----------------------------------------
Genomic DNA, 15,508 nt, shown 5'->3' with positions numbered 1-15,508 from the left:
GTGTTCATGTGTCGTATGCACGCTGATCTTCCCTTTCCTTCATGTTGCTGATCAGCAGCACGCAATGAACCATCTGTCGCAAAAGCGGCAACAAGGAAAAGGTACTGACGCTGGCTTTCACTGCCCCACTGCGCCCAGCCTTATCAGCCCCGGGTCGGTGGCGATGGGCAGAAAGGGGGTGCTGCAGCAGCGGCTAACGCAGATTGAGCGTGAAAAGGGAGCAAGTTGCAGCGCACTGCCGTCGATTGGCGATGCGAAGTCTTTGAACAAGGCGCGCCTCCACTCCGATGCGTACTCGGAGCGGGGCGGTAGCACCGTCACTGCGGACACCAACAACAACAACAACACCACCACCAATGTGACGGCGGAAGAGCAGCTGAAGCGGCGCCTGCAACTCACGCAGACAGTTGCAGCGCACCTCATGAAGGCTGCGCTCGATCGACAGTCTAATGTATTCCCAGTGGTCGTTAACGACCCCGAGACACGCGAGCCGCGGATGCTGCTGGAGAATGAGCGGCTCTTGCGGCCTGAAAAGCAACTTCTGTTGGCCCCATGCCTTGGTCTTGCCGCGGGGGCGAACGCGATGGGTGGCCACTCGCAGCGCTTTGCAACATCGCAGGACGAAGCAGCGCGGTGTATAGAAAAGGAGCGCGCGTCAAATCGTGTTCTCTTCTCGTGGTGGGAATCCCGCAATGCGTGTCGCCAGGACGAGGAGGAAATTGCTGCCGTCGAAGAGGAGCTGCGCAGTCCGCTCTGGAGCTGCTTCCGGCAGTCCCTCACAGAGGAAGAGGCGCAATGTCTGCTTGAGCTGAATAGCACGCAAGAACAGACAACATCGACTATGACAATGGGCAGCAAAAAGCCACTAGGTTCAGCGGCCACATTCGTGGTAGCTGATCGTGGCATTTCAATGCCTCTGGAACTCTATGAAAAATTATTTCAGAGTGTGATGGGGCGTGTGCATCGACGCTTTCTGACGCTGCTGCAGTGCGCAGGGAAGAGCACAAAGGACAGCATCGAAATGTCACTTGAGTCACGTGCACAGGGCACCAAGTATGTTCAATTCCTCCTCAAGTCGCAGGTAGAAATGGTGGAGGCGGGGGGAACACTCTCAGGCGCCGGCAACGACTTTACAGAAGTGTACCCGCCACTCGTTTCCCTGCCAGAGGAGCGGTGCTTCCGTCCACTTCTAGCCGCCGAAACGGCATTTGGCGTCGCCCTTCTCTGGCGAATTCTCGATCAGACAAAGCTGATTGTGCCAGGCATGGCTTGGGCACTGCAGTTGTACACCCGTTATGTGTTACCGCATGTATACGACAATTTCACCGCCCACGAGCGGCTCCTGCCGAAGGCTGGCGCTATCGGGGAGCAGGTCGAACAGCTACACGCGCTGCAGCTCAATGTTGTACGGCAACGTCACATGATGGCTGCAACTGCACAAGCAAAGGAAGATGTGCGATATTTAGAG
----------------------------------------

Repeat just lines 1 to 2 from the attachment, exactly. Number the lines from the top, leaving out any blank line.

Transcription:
Genomic DNA, 15,508 nt, shown 5'->3' with positions numbered 1-15,508 from the left:
GTGTTCATGTGTCGTATGCACGCTGATCTTCCCTTTCCTTCATGTTGCTGATCAGCAGCACGCAATGAACCATCTGTCGCAAAAGCGGCAACAAGGAAAAGGTACTGACGCTGGCTTTCACTGCCCCACTGCGCCCAGCCTTATCAGCCCCGGGTCGGTGGCGATGGGCAGAAAGGGGGTGCTGCAGCAGCGGCTAACGCAGATTGAGCGTGAAAAGGGAGCAAGTTGCAGCGCACTGCCGTCGATTGGCGATGCGAAGTCTTTGAACAAGGCGCGCCTCCACTCCGATGCGTACTCGGAGCGGGGCGGTAGCACCGTCACTGCGGACACCAACAACAACAACAACACCACCACCAATGTGACGGCGGAAGAGCAGCTGAAGCGGCGCCTGCAACTCACGCAGACAGTTGCAGCGCACCTCATGAAGGCTGCGCTCGATCGACAGTCTAATGTATTCCCAGTGGTCGTTAACGACCCCGAGACACGCGAGCCGCGGATGCTGCTGGAGAATGAGCGGCTCTTGCGGCCTGAAAAGCAACTTCTGTTGGCCCCATGCCTTGGTCTTGCCGCGGGGGCGAACGCGATGGGTGGCCACTCGCAGCGCTTTGCAACATCGCAGGACGAAGCAGCGCGGTGTATAGAAAAGGAGCGCGCGTCAAATCGTGTTCTCTTCTCGTGGTGGGAATCCCGCAATGCGTGTCGCCAGGACGAGGAGGAAATTGCTGCCGTCGAAGAGGAGCTGCGCAGTCCGCTCTGGAGCTGCTTCCGGCAGTCCCTCACAGAGGAAGAGGCGCAATGTCTGCTTGAGCTGAATAGCACGCAAGAACAGACAACATCGACTATGACAATGGGCAGCAAAAAGCCACTAGGTTCAGCGGCCACATTCGTGGTAGCTGATCGTGGCATTTCAATGCCTCTGGAACTCTATGAAAAATTATTTCAGAGTGTGATGGGGCGTGTGCATCGACGCTTTCTGACGCTGCTGCAGTGCGCAGGGAAGAGCACAAAGGACAGCATCGAAATGTCACTTGAGTCACGTGCACAGGGCACCAAGTATGTTCAATTCCTCCTCAAGTCGCAGGTAGAAATGGTGGAGGCGGGGGGAACACTCTCAGGCGCCGGCAACGACTTTACAGAAGTGTACCCGCCACTCGTTTCCCTGCCAGAGGAGCGGTGCTTCCGTCCACTTCTAGCCGCCGAAACGGCATTTGGCGTCGCCCTTCTCTGGCGAATTCTCGATCAGACAAAGCTGATTGTGCCAGGCATGGCTTGGGCACTGCAGTTGTACACCCGTTATGTGTTACCGCATGTATACGACAATTTCACCGCCCACGAGCGGCTCCTGCCGAAGGCTGGCGCTATCGGGGAGCAGGTCGAACAGCTACACGCGCTGCAGCTCAATGTTGTACGGCAACGTCACATGATGGCTGCAACTGCACAAGCAAAGGAAGATGTGCGATATTTAGAG